and provided jobs for a rising tide of immigrants. With industry
came urbanization--the growth of large cities (like Fall River,
Massachusetts, where the Bordens lived) which became the centers
of production as well as of commerce and trade.
Here's an UNACCEPTABLE paraphrase
of this passage that is plagiarism:
The increase of industry, the growth of cities, and
the explosion of the population were three large factors of
nineteenth century America. As stem-driven companies became
more visible in the eastern part of the country, they changed
farm hands into factory workers and provided jobs for the large
wave of immigrants. With industry came the growth of large cities
like Fall River where the Bordens lived which turned into centers
of commerce and trade as well as production.
The preceding passage is considered plagiarism for two reasons:
- the writer only changed around a few words and phrases,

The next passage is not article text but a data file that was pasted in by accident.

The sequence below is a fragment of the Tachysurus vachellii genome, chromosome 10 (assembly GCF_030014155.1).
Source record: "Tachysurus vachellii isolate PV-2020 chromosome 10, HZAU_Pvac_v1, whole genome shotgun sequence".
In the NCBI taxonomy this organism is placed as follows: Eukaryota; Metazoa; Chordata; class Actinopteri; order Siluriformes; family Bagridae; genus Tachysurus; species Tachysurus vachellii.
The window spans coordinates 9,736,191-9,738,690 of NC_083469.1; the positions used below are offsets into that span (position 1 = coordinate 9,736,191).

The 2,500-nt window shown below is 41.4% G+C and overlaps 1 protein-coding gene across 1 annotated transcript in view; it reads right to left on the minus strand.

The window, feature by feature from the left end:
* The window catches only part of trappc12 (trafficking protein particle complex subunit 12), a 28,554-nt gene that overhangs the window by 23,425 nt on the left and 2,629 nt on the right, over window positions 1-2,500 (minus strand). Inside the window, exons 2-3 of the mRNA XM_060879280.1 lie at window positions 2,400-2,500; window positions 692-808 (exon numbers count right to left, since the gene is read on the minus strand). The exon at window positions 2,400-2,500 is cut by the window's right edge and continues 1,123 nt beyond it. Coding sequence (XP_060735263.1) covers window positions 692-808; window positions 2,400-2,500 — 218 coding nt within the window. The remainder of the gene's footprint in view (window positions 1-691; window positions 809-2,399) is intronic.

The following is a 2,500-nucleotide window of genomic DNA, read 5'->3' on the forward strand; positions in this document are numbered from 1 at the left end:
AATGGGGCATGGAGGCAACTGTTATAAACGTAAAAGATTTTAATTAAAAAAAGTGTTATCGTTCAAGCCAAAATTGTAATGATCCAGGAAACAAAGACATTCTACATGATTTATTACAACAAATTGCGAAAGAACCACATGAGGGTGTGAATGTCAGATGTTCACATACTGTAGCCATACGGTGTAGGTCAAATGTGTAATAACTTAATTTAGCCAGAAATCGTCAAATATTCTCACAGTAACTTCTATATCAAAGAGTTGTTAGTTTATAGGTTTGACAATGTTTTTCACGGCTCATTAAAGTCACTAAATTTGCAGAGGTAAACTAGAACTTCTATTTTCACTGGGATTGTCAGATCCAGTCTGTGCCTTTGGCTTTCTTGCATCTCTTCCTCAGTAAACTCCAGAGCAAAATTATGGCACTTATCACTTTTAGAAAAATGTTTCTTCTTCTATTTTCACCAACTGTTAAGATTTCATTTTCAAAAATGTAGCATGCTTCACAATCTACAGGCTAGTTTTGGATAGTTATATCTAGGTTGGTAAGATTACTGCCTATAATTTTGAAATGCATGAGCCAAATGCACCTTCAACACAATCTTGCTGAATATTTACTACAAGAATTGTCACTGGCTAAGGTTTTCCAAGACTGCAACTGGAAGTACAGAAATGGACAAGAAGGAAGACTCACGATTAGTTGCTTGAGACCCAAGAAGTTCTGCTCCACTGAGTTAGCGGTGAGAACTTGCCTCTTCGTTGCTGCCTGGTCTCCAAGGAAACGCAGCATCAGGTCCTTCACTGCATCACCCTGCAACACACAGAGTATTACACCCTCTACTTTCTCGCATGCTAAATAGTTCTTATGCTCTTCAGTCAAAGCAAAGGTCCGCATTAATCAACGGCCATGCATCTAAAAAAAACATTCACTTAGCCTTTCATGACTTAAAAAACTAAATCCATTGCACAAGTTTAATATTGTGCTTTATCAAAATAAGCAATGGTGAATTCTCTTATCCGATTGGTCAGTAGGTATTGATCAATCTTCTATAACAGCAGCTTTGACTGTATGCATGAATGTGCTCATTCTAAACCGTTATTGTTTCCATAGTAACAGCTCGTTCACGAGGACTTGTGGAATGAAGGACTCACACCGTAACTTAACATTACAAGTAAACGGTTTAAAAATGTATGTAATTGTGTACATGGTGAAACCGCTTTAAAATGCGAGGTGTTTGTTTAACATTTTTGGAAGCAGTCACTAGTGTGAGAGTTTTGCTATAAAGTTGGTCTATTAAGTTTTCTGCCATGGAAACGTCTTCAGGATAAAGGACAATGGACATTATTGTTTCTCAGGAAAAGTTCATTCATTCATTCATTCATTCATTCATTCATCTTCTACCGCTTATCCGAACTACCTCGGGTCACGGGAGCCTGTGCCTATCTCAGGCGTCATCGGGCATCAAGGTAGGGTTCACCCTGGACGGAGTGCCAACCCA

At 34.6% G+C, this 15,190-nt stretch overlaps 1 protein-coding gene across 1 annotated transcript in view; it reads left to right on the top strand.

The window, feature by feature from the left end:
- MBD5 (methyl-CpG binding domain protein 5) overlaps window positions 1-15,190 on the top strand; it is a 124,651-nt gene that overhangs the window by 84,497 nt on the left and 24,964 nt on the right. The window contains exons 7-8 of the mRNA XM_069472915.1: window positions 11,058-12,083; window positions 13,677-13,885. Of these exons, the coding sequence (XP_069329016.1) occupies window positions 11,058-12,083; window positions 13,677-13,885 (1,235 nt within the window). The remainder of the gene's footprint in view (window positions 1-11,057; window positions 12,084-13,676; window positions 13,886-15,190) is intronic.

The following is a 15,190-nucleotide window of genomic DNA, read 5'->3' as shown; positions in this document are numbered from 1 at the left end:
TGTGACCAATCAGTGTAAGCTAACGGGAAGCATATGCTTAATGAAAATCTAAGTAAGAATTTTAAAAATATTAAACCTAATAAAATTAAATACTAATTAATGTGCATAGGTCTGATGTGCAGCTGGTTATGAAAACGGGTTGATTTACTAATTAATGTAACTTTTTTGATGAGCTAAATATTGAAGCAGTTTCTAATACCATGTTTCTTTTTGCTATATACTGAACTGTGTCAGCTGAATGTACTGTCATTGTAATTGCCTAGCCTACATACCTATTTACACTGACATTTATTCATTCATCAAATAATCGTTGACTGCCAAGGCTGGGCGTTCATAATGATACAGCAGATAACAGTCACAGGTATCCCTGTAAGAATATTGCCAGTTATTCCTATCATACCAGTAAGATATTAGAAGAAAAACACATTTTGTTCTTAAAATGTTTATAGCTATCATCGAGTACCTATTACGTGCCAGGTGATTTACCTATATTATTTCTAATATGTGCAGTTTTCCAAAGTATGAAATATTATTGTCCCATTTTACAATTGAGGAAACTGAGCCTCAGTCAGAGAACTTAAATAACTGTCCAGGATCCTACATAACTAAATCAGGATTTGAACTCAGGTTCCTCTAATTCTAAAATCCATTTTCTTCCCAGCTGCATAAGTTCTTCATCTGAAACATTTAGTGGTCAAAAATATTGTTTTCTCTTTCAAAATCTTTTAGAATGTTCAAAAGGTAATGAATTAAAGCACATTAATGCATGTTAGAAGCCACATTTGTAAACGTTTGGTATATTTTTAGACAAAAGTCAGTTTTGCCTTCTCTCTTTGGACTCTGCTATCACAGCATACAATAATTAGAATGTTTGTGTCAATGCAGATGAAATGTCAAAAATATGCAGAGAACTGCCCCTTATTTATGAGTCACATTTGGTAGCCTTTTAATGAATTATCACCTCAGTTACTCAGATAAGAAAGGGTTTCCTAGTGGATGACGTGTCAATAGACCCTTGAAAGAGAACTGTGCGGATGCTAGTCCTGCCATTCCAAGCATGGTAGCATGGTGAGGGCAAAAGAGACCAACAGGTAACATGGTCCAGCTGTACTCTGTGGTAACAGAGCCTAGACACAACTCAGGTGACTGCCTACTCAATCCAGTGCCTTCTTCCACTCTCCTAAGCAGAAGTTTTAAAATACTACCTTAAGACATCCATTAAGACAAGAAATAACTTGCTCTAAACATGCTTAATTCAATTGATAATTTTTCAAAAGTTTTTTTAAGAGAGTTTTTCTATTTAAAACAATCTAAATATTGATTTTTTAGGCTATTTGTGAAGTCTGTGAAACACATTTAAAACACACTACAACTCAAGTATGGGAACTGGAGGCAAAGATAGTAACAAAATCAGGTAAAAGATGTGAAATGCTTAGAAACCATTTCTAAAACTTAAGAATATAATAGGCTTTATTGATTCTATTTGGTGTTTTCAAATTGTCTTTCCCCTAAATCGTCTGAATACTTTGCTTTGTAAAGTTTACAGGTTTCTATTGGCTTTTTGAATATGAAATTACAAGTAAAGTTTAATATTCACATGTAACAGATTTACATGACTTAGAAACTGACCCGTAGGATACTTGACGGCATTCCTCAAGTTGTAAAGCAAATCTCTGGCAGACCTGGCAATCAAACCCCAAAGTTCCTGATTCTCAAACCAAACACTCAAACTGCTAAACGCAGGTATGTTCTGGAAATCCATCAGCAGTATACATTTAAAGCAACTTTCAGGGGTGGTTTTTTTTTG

or changed the order of the original's sentences;
- the writer failed to cite a source for any of the ideas
If you do either or both of these things, you are plagiarizing.
[NOTE: This paragraph is also problematic because
it changes the sense of several sentences (for example, "steam-driven
companies" in sentence two misses the original's emphasis on
Here's an ACCEPTABLE paraphrase:
Fall river, where the Borden fancily lived, was typical
of northeastern industrial cities of the nineteenth century.
Steam-powered production had shifted labor from agriculture
to manufacturing, and as immigrants arrived in the US, they
found work in these new factories. As a result, populations
grew, and large urban areas arose. Fall River was one of these